Often, I get to do walk-throughs with Principals who are looking for guidance with supporting their teachers who are trying to embrace Project, Problem, or Passion-Based Learning. I say I get to do this often, but I don’t think it’s often enough because in nearly every single workshop I give, I hear the same general fears from teachers who have bought in to PBL.
They beg me.
“Would you please tell my administrator that this is what s/he should be looking for? I keep getting dinged on ______.”
Sometimes it’s that they’re literally off-script from the colleague down the hall or across town. Sometimes it’s because they’re not using the lesson plan template that all teachers K12 are required to use in the district. Sometimes they’re not posting the learning objectives on the wall each day, effectively uncovering the mystery (read as: learning) for the kids before they even get to dig in to the day’s work.
But before you get too excited about me bashing the PBL-newbie administrator, I also get to see walk with terrific administrators to visit teachers who are absolutely dead-sure they’re fostering a PBL setting for their kids when in fact, they are not. I hear the voices of too many teachers echoing the same things:
“Yeah, we do PBL. We’ll start the project right after I teach them the basics because I want them to have a good foundation so they don’t struggle or fail. And then we’ll practice the standards. And then after I know all the kids have the learning in place, we’ll start this project. I’ll give them lots of checklists so I can be sure every single kid is getting the exact same learning experience, because there are things they just not able to “discover.” But of course all the kids can take my — I mean their project as far as they want to. And yes, I ask the kids questions to guide their learning. Of course. What teacher doesn’t? Besides, the kids don’t like it when I ask them things that are too abstract or that they don’t have an answer to. Because parents. Because college.”
Right. That’s not PBL. It’s maybe fun. And it’s maybe something your kids do well. It might be “doing projects,” but baby, it ain’t PBL.
And so I’ve decided to borrow an idea from McRel’s Power Walkthrough and change it up to fit the specific — and flexible — needs of the PBL classroom.
Not familiar with the Classroom Instruction that Works walk through advice? Check out the first minute or so of the following video:
Let me be clear: I’m a big fan of administration getting into classrooms on a regular basis. I’m also a fan of the administrator being
the a curriculum and learning leader for the community. So toward that end, I have fully bought into the 5-minute walkthrough concept. Go in often. Look. Take observations. Then talk with the teacher.
But I’m also a fan of curriculum coaches doing the same thing.
And I’m also a fan of colleagues observing each other, especially in a PBL community. And especially cross-curricular colleagues. Let’s get into one another’s rooms, for a purpose, with an objective tool to help guide the conversations that will drive our own professional learning — and application — deeper.
So toward that end, I’ve created a PBL walkthrough Google Form based on my past 10 years of experience as a PBL teacher and consultant/keynote, working to support budding PBL students and educators across the globe with the LifePractice PBL curriculum.
A couple words first:
- In order to get the best experience with the form, both the observer and observed will want to be fully PBL trained. If you don’t have a common understanding of why and what it looks like, the conversations could really go off the rails.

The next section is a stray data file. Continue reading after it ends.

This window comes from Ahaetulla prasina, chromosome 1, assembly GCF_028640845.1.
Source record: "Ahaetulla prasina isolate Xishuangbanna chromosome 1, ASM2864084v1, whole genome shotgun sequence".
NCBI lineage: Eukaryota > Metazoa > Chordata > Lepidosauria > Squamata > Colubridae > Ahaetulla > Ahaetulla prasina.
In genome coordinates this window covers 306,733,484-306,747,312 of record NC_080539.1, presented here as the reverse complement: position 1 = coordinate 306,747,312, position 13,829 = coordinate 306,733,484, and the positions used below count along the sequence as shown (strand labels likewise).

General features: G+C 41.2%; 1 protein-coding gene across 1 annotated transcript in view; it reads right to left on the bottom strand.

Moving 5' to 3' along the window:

- If you’re wondering why I didn’t include _____ (fill in topic of your choice), look again. It might be there, included within another concept — hence, the need for high-quality PBL training (more than a 1-day drive-by). I’ve designed the form to be brief. A snapshot. After all, you’re in there for only 5 or so minutes. It’s not an evaluation. It’s meant to capture a snapshot and then spark further discussion.
Full disclosure, this is my 3rd attempt at a comprehensive walk-through form. The previous two got to be so cumbersome, I had to cut them loose. I think I found a good combo here.
- This is intended to be used on a mobile device with grades 3-12+. I believe that PBL works well at a primary level. It simply looks a little different. If you’re interested in a primary-level PBL walkthrough form, please let me know in the comments.
- I would expect that the observer would make his/her own copy and collect the data into a spreadsheet. If the info needs to be sent to the teacher, a quick screen-capture of the form before submitting could be sent before hitting “submit.” (thanks for that idea, Kevin Case!)
My last words of encouragement here:
There are many, multiple ways to do Project/Problem/Passion-Based Learning right. Don’t get stuck in tunnel-view as you’re visiting classrooms. Are the students learning by doing? By answering a big question? By solving a big problem? Then they’re doing PBL.
Contact me if you like it and want your own copy of the editable form.
And please, if I am missing something, please leave a comment and let me know!
In 2006 with 12 years of traditional classroom experience and 2 days of formal PBL training in her pocket, Ginger Lewman started a middle school, grades 5-8, that was a 1:1 laptop and Project Based Learning environment. Five years later, the middle school had doubled in population twice and had expanded to include PBL in grades K-8. They were also in the process of opening a PBL high school the next fall. Ginger now works with school leaders in helping them learn how to support the PBL shift, and inspires their teachers to take the leap. Meanwhile, she also continues to co-teach with K-12 teachers in the training process, keeping her own teaching chops sharp and ready. Her book, LifePractice Learning, is coming out soon!